Identify the types and levels of evidence that may be available to you to assist you to answer your clinical question. Discuss the strengths and weaknesses of the different types of evidence Summative 25% Discriminate between the different types and levels of evidence and describe the strengths and deficiencies of each.
    Outline the process for reviewing the literature for answers to your clinical question. Provide a list of the papers (no more than 10) that will be of most use in answering your question. Summative 50% Use skills in the construction of search strategies and literature searching.

    Critically appraise research articles.

    Articulate the methods used to combine evidence to produce recommendations for nursing practice
    Assessment Related Requirements
    There are no assesment related requirements.
    Assessment Detail
    Assessment 1 – Consider an area of practice and the evidence that informs it.
    Describe an area of practice and detail at least two sources of evidence that inform the practice. These sources of evidence can be embodied in clinical guidelines, systematic reviews or standard statements.

    Assessment 2 – Formulate a Clinical Question
    Formulate a clinical question and provide a rationale for the selection of this question.
    The clinical question will form the focus of the following two assignments. Therefore, to maintain the applicability of this course to the students workplace, they need to ensure the question is relevant to their practice. The 'Population, Intervention, Comparison, Outcomes' method should be used to structure the question.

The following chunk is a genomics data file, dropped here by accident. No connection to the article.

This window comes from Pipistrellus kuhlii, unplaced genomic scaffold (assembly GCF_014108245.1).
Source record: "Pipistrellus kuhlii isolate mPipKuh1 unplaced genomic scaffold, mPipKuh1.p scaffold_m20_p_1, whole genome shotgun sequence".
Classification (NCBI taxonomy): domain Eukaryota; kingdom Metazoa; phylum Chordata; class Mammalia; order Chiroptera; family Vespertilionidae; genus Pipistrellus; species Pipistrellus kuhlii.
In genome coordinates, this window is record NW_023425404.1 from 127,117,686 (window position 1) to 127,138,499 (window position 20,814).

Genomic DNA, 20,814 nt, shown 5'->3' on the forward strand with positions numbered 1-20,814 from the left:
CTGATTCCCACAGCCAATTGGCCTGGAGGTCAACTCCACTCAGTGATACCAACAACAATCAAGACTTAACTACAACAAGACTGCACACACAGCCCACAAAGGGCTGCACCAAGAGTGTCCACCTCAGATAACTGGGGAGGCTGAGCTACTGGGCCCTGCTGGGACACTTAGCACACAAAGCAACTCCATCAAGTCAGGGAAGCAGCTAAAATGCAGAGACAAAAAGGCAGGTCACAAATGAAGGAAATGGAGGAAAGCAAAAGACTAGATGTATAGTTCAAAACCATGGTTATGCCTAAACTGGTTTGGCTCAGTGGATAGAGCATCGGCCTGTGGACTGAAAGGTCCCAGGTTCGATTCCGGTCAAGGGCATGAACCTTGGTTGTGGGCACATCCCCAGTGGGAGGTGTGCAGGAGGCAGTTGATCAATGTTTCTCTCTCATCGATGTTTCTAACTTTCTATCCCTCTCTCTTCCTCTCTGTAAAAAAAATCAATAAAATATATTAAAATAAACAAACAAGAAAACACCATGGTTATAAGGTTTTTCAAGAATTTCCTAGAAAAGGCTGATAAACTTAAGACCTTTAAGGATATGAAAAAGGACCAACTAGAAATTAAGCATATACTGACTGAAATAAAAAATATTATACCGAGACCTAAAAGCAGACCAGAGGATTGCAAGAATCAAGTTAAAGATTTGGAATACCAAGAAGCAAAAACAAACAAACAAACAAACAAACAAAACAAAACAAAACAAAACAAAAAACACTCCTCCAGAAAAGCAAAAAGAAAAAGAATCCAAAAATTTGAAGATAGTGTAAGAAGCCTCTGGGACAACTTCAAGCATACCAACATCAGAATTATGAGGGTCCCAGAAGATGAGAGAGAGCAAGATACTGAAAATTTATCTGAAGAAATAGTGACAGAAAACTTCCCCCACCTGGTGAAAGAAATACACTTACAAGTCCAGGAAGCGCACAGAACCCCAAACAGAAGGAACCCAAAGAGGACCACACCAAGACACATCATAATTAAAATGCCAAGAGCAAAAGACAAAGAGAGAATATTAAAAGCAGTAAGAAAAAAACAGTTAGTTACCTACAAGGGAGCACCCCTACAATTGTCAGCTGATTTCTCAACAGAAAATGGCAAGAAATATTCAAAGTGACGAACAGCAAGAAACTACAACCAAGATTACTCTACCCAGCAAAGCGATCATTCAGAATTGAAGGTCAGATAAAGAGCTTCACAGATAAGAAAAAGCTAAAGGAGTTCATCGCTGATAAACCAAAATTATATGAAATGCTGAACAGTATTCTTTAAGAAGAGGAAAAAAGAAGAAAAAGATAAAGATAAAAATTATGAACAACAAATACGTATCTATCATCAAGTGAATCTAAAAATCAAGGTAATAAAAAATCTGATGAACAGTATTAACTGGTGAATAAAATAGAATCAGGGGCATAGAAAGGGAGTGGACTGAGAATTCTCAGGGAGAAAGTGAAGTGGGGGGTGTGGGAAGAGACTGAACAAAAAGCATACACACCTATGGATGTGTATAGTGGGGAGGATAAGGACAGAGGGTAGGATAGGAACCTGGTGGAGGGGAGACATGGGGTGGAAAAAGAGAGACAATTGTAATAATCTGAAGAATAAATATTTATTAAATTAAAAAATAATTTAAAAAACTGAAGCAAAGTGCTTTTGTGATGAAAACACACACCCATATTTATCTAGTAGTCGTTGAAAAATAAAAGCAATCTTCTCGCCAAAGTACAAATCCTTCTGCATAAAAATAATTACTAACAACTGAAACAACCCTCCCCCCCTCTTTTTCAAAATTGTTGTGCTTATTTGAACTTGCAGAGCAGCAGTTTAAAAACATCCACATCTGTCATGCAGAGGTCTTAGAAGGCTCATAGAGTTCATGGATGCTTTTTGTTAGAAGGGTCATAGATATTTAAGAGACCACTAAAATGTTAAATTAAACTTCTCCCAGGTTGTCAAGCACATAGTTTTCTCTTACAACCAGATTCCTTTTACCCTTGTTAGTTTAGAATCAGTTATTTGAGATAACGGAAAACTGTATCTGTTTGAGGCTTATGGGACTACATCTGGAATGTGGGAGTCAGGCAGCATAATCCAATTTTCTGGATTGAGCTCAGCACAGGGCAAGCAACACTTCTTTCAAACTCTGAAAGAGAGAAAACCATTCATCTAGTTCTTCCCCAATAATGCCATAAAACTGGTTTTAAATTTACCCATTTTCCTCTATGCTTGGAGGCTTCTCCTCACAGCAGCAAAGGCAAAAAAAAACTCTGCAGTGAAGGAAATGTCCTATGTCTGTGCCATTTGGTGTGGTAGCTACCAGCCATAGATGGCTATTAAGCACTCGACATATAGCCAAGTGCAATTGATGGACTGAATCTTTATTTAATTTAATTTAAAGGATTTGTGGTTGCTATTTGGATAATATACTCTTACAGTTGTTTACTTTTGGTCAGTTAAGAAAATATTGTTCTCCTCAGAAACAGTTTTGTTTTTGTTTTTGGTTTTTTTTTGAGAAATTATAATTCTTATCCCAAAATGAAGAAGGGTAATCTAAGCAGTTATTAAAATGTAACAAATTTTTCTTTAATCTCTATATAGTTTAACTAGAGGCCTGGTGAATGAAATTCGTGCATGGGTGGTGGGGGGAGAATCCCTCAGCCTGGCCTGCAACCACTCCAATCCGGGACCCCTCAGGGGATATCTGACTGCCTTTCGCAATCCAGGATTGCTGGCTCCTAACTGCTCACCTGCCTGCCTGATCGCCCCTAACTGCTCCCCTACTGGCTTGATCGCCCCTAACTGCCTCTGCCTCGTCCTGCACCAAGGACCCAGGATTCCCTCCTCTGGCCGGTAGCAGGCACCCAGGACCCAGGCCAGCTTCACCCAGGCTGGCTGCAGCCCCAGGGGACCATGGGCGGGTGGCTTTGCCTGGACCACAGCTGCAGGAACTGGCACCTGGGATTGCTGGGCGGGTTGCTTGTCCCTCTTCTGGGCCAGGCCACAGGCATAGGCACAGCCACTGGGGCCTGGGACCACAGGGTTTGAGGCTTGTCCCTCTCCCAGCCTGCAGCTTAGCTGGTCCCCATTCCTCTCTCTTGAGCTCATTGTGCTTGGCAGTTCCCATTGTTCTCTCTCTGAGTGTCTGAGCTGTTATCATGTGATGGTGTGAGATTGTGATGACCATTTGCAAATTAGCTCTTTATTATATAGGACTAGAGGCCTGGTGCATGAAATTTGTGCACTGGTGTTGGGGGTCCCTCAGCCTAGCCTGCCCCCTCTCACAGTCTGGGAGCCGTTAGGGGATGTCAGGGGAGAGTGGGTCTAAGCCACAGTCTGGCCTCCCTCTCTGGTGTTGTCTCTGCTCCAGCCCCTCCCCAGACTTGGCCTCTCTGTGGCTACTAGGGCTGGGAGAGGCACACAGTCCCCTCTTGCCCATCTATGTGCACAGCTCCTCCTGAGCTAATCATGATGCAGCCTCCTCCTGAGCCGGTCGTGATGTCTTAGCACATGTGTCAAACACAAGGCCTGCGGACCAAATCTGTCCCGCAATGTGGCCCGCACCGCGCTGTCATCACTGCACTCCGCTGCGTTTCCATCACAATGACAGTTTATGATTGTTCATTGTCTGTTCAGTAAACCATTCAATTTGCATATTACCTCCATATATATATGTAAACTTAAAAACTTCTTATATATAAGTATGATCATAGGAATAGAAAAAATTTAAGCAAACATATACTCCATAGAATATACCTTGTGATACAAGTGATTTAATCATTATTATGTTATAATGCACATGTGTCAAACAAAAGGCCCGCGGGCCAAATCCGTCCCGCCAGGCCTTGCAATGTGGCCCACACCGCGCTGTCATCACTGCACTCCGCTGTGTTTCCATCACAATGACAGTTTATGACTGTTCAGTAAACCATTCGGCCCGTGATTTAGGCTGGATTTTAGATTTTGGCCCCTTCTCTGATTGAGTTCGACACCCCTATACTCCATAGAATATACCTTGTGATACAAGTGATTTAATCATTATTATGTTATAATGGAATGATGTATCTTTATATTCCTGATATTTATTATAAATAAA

There should be a description of why the question was chosen and the clinical relevance of the question.

    Assessment 3 – Types and levels of Evidence
    The types and levels of evidence that may assist in answering the clinical question should be identified. The strength and weaknesses of the different types and levels of evidence should be discussed. One of the recognised evidence scales will be used as a reference when describing the levels of evidence.

    In this assignment the student is required to consider what type of evidence is required to answer the question posed during assignment 1. To do this the student will be required to reflect on the readings, particularly those related to the evidence for clinical practice (Weeks 4, 5, 6 and 7). In 2000 words the different types of evidence and the strengths and weaknesses of each will be discussed. As part of this discussion the student should identify what they would consider the 'best' evidence to answer their question.

    Assessment 4 – Literature Review
    Develop and submit a search strategy to answer your clinical question. Identify the inclusion criteria, search terms, databases and years to be searched.

    You are not required to retrieve any articles for this assignment.

    Conduct the search. Describe the search outcomes including the number of articles identified, filtering methods employed and levels and types of evidence found. Use the information from the title, abstract and key words for this information. Indicate if this information is not provided or is unclear.

    Provide a list (no more than 10) of references to the papers that you consider would be of most use in answering your clinical question, stating the type and level of evidence for each. Include the full reference to these papers and their abstracts as an appendix to your assignment.